Let $U$ be a finite-dimensional subspace of an infinite-dimensional space $V$ equipped with a nondegenerate symmetric bilinear form $\phi$. Is it necessarily true that ${(U^{\perp})}^{\perp}=U$?

If the bilinear form happens to be an inner product, then the statement is true (see here). If $V$ is finite dimensional, the statement follows from dimension count. I believe the statement as formulated is false. Anyone knows a counterexample? What if I impose the extra condition that the restriction of $\phi$ to $U$ is nondegenerate?


1 Answer 1


Yes, it is necessarily true

First, note that $U \subseteq U^{\perp\perp}$ will always hold, regardless of degeneracy. Indeed: by the definition of $U^{\perp}$, $(x,y) = 0$ holds for all $x \in U$ and $y \in U^\perp$. Thus, if $x \in U$, then $(x,y) = 0$ holds for all $y \in U^\perp$. Thus, $x$ is an element of $(U^\perp)^\perp$.

The more complicated part is showing that $U^{\perp\perp} \subseteq U$.

Let $d = \dim(U)$. Let $\{x_1,\dots,x_d\}$ be a basis of $U$. Consider the map $\phi:V \to \Bbb F^d$ given by $$ \phi(v) = [(x_1,v),\dots,(x_d,v)]. $$ Notably, $\ker(\phi) = U^\perp$. $\phi$ is a surjective (onto) map. Indeed, suppose for the purpose of contradiction that $\phi$ fails to be surjective. It would follow that there exists there exists a non-zero vector $c = (c_1,\dots,c_d)$ in $\operatorname{im}(\phi)^\perp$, where the orthogonal complement is taken relative to the "dot-product" over $\Bbb F^d$ (i.e. $c,d \mapsto c^Td$). For this $c$, it holds that for all $v \in V$, $$ c^T\phi(v) = 0 \implies\\ c_1(x_1,v) + \cdots + c_d(x_d,v) = 0 \implies\\ (c_1 x_1 + \cdots + c_d x_d,v) = 0. $$ By the non-degeneracy of the bilinear form, this implies that $c_1 x_1 + \cdots + c_d x_d = 0$. Because $\{x_1,\dots,x_d\}$ is a basis, this implies that $c = 0$, contradicting our statement that $c$ is non-zero.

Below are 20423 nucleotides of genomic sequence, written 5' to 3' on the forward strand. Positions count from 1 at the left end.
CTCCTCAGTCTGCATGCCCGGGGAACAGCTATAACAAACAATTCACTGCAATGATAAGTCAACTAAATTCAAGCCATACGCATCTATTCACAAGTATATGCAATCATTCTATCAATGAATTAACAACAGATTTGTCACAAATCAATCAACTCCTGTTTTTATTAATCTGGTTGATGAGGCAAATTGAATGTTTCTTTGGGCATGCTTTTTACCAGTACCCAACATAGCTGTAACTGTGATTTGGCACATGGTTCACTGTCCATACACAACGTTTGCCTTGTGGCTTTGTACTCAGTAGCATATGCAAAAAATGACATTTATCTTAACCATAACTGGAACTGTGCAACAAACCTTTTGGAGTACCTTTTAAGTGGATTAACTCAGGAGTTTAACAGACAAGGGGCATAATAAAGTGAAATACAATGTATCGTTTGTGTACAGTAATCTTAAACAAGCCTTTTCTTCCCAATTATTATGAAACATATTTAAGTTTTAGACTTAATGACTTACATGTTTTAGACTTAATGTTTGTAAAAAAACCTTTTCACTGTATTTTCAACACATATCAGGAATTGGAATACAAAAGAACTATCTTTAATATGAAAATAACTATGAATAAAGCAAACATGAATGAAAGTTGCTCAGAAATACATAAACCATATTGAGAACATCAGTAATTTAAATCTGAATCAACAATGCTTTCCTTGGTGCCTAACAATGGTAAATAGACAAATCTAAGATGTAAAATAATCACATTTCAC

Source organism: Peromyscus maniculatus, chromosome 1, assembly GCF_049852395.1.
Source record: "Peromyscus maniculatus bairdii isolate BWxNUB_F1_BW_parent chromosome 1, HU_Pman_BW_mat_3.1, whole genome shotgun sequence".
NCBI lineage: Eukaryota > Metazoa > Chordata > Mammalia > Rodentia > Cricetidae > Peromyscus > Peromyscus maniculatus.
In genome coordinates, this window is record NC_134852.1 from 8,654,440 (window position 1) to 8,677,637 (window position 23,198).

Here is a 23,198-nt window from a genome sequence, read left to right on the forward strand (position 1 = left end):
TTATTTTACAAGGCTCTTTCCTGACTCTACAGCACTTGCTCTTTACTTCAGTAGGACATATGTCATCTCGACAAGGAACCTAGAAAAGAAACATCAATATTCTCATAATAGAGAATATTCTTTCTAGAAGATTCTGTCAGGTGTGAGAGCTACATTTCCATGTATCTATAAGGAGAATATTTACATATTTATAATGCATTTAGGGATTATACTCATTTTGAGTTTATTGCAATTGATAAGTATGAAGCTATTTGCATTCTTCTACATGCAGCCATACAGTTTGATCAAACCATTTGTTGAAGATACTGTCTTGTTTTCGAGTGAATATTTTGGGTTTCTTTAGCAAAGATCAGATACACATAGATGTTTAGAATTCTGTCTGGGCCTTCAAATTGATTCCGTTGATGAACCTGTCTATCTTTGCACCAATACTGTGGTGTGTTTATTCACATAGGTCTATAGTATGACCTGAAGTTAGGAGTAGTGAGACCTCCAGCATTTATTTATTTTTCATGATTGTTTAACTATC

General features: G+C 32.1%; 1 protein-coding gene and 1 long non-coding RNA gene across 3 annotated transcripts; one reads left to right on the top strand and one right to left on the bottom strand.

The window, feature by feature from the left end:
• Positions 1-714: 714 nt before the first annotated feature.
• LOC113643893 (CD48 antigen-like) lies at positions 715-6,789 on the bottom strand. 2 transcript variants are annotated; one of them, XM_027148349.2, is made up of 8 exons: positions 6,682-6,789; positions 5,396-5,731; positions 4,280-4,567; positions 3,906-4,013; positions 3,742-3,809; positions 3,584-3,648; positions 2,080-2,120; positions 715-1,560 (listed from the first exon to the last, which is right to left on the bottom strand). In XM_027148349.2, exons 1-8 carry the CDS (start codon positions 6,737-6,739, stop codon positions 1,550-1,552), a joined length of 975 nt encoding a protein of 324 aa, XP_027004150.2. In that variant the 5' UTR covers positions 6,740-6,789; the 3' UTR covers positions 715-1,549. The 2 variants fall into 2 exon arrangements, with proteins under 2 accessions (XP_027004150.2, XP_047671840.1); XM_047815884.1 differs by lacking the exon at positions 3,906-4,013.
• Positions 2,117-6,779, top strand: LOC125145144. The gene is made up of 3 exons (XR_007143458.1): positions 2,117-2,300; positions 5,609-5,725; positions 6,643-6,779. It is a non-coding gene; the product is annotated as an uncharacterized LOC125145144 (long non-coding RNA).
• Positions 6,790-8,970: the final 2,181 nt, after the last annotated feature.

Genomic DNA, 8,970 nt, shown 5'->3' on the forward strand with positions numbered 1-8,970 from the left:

This allows us to deduce that the quotient space $V/\ker(\phi) = V/U^{\perp}$ has dimension $d$, and that $\phi$ induces an isomorphism $\bar \phi:(V/U^\perp) \to \Bbb F^d$ via the quotient map.

Now, suppose that $x \in U^{\perp\perp}$. Consider the linear map $\alpha:V \to \Bbb F$ given by $\alpha(v) = (x,v)$. Because $U^\perp \subseteq \ker(\alpha)$, $\alpha$ induces a linear map $\bar \alpha:(V/U^\perp) \to \Bbb F$. Because $\bar \phi$ is an isomorphism, there exists a vector $c = (c_1,\dots,c_d) \in \Bbb F^d$ such that $\bar \alpha(v + U^\perp) = c^T\bar\phi(v + U^\perp)$. Correspondingly, we may conclude that for all $v \in V$, we have $$ \alpha(v) = c^T\phi(v) \implies (x,v) = (c_1x_1 + \cdots + c_dx_d,v) \implies\\ (c_1 x_1 + \cdots + c_d x_d - x,v) = 0 \quad \text{for all } v \in V. $$ Because the bilinear form is non-degenerate, we may conclude that $c_1 x_1 + \cdots + c_d x_d - x = 0$, which is to say that $x = c_1x_1 + \cdots + c_dx_d$, which means that $x \in U$.

Thus, we have $U^{\perp \perp} \subseteq U$. Thus, we have shown that $U = U^{\perp\perp}$.

  • $\begingroup$ If you are not comfortable with quotient spaces, then this proof rewritten without them if we extend the basis $(x_1,\dots,x_d)$ to an (infinite) basis of $V$. $\endgroup$ Apr 25 at 13:25

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